The DVD is presented for the first time in widescreen format. Supplemental features include an amiable and enlightening director's commentary and a brief "making of" segment. --Donald Liebenson
- Making Of featurette
- Director's commentary
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Top customer reviews
I have had repeated chats with customer service and they REFUSE to let technical support know that part 4 (technically The Ladt Battle part 2), is hanging. It won't play on my Roku. I'm asked to restart, unload and reload the app. The current thinking is to unregister and then reregister my devices. And do a factory reset.
I'm not new to Amazon video. I have over 100 movies and another 100 in tv (but more when you consider seasons). Plus I have Amazon Prime so I can see a ton more movies and shows via Prime. Boo hiss on customer service.
Overall a first rate production.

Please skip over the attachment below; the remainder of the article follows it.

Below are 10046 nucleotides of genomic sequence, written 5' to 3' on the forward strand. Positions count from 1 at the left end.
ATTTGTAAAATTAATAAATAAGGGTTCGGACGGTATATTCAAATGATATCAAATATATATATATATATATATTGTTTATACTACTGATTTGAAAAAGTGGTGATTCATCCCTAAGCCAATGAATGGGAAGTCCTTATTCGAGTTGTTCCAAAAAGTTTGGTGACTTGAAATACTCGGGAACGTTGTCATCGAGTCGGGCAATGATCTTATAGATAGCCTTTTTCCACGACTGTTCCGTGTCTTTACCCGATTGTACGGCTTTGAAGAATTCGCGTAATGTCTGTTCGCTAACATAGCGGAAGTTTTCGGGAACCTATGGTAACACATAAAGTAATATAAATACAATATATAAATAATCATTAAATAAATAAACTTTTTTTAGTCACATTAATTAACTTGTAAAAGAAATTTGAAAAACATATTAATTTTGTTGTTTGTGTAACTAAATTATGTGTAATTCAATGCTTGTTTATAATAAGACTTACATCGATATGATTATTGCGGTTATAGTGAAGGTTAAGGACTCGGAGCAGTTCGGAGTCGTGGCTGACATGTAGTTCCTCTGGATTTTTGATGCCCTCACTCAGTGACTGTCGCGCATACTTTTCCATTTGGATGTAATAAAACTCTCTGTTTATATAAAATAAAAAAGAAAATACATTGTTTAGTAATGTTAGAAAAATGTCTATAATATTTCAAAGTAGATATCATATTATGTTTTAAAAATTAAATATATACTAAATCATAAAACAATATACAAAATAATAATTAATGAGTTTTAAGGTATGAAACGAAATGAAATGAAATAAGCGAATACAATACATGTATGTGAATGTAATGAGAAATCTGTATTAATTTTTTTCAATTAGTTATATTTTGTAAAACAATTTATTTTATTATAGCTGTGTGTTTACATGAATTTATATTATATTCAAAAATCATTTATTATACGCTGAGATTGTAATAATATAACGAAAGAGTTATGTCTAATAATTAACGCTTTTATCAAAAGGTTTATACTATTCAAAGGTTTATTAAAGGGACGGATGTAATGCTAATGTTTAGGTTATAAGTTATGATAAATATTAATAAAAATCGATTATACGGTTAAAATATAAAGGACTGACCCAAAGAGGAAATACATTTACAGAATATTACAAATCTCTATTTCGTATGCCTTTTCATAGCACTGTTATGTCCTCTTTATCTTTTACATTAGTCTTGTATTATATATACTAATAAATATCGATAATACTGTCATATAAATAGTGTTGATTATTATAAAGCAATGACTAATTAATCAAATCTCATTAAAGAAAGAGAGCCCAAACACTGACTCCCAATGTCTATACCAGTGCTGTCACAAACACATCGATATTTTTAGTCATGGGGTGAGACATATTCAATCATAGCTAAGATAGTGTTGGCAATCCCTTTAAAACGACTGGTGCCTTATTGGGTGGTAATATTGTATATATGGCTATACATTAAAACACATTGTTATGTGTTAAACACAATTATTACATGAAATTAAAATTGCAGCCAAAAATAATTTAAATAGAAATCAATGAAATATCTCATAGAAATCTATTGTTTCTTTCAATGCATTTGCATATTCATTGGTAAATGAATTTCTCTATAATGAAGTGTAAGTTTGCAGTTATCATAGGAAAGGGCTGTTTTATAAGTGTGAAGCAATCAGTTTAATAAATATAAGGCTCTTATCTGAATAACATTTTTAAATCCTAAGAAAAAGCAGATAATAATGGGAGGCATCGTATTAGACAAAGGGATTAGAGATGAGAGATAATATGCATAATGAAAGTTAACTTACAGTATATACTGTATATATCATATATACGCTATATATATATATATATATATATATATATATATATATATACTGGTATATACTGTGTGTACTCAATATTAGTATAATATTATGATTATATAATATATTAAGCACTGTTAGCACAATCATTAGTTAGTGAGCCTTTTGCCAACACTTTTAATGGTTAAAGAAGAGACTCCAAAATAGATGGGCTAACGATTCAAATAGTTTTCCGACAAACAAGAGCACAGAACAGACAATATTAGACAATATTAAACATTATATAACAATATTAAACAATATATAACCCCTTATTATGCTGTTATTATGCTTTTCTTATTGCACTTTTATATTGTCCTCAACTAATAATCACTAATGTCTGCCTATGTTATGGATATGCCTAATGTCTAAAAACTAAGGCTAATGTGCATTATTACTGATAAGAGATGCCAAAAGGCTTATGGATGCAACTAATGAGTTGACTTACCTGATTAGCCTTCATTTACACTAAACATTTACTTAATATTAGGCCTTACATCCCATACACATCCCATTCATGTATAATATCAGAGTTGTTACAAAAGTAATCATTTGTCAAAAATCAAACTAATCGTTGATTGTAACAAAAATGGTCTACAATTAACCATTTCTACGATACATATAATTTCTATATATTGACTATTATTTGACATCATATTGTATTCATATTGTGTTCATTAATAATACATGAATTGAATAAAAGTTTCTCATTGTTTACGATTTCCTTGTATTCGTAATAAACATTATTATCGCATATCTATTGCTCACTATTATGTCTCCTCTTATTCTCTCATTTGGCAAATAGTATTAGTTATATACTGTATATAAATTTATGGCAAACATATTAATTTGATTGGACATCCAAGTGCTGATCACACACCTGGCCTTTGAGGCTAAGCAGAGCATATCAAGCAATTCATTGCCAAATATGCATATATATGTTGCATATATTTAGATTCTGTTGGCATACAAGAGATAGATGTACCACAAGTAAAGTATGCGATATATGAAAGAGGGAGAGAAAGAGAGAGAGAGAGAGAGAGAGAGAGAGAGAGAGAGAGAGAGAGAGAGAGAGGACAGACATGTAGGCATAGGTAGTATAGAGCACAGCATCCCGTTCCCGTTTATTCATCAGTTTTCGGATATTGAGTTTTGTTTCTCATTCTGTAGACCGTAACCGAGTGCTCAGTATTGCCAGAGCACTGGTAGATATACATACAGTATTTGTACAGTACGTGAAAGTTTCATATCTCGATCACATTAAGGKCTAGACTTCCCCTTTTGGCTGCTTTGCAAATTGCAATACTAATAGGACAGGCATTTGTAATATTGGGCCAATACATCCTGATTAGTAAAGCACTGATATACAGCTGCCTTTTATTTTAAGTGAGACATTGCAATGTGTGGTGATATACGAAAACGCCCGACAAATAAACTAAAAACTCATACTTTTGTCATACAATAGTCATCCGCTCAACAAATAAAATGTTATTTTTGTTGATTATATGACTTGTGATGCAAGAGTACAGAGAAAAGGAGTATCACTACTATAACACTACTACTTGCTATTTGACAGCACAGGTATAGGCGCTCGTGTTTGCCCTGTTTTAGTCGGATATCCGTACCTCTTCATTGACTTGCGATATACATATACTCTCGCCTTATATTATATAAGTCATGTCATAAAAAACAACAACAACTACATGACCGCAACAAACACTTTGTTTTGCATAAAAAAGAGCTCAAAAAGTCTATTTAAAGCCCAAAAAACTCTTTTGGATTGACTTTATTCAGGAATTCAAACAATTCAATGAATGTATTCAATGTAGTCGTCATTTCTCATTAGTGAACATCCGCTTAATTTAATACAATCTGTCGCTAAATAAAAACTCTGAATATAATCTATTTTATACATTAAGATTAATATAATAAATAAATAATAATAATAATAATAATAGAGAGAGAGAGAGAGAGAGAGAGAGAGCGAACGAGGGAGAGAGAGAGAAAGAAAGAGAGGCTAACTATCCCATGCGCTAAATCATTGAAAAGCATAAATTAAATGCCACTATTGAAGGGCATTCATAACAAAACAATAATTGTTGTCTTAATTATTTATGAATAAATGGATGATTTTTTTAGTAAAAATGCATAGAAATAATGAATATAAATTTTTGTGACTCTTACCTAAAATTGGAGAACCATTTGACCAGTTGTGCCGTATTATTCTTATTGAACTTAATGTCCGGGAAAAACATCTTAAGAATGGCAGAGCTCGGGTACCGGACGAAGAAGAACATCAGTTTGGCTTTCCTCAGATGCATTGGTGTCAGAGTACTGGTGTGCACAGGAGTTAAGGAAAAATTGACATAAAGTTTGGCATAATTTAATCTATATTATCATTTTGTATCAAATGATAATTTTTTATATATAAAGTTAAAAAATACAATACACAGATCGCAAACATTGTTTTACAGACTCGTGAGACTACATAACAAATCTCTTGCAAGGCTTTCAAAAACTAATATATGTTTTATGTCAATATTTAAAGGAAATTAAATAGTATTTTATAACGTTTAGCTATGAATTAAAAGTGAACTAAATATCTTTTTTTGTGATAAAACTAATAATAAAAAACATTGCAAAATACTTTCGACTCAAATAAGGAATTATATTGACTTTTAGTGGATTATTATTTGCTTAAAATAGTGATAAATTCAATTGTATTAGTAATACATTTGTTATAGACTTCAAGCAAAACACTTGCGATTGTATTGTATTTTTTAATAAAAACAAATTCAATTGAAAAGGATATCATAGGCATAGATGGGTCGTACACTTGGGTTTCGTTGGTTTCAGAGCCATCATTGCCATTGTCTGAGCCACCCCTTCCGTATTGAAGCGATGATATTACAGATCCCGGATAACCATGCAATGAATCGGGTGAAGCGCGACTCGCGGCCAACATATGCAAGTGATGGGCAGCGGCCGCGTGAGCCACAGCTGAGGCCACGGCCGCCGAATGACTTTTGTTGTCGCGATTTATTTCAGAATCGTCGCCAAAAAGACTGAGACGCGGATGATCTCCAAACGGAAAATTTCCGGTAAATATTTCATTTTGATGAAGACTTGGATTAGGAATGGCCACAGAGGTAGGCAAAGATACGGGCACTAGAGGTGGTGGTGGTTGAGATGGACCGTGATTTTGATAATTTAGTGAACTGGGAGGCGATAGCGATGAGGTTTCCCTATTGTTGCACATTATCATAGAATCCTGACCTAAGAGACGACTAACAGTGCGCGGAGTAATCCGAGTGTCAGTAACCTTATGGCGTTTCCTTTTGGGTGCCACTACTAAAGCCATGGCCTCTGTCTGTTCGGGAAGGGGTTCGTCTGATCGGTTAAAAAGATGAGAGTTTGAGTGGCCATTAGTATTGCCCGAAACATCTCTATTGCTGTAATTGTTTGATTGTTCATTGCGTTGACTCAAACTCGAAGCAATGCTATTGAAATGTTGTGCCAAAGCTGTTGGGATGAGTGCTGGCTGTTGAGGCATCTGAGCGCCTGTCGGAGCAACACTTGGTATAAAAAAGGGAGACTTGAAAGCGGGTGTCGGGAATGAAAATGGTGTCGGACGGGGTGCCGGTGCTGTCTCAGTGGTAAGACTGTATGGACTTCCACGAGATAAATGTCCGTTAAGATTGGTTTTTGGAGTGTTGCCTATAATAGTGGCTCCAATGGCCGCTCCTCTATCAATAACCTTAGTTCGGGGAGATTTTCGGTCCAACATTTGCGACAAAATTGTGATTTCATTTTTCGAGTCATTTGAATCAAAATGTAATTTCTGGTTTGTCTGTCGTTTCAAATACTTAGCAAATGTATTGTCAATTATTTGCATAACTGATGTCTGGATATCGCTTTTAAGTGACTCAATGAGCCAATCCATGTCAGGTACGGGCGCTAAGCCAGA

The plot for those who care to read it again: A seemingly humanoid race arrives on Earth with dozens of enormous mother ships Earth to assist mankind. All they ask in return is the ability to process synthetic chemicals to bring back to their planet. Quickly however the Visitors, as they are known, facilitate social unrest that is wholesale blamed on those employed in the science profession. Scientists are blamed for attempting to derail the Visitor's goodwill, open acts of sabotage, and are linked to an alleged world-wide conspiracy to withhold medical cures purely for the sake of extorting research funds. As such scientists are treated in much the way the Jewish population faired during the Holocaust. In the meantime people continue to disappear without a trace much like the Nacht and Nebel degrees of Nazi Germany. The Visitors even supplement their ranks with human volunteers in local Visitor militia groups much like storm troopers of the 1930's. The Visitors, having taken world leaders into their protective custody, enforce martial law.